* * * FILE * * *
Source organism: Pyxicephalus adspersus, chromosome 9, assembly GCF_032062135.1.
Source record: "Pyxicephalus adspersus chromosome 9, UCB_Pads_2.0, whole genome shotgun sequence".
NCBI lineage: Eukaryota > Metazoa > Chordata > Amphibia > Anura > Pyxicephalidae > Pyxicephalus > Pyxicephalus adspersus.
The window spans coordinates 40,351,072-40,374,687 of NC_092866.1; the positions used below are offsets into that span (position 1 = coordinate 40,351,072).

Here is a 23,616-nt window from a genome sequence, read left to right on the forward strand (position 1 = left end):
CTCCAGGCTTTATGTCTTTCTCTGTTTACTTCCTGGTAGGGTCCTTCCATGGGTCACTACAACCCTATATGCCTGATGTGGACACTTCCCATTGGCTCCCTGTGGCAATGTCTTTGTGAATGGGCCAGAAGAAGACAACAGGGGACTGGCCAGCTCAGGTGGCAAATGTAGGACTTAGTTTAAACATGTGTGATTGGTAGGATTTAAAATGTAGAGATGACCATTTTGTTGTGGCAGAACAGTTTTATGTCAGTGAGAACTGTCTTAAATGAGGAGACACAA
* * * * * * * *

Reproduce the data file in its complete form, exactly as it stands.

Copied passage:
Source organism: Pyxicephalus adspersus, chromosome 9, assembly GCF_032062135.1.
Source record: "Pyxicephalus adspersus chromosome 9, UCB_Pads_2.0, whole genome shotgun sequence".
NCBI lineage: Eukaryota > Metazoa > Chordata > Amphibia > Anura > Pyxicephalidae > Pyxicephalus > Pyxicephalus adspersus.
The window spans coordinates 40,351,072-40,374,687 of NC_092866.1; the positions used below are offsets into that span (position 1 = coordinate 40,351,072).

Here is a 23,616-nt window from a genome sequence, read left to right on the forward strand (position 1 = left end):
CTCCAGGCTTTATGTCTTTCTCTGTTTACTTCCTGGTAGGGTCCTTCCATGGGTCACTACAACCCTATATGCCTGATGTGGACACTTCCCATTGGCTCCCTGTGGCAATGTCTTTGTGAATGGGCCAGAAGAAGACAACAGGGGACTGGCCAGCTCAGGTGGCAAATGTAGGACTTAGTTTAAACATGTGTGATTGGTAGGATTTAAAATGTAGAGATGACCATTTTGTTGTGGCAGAACAGTTTTATGTCAGTGAGAACTGTCTTAAATGAGGAGACACAA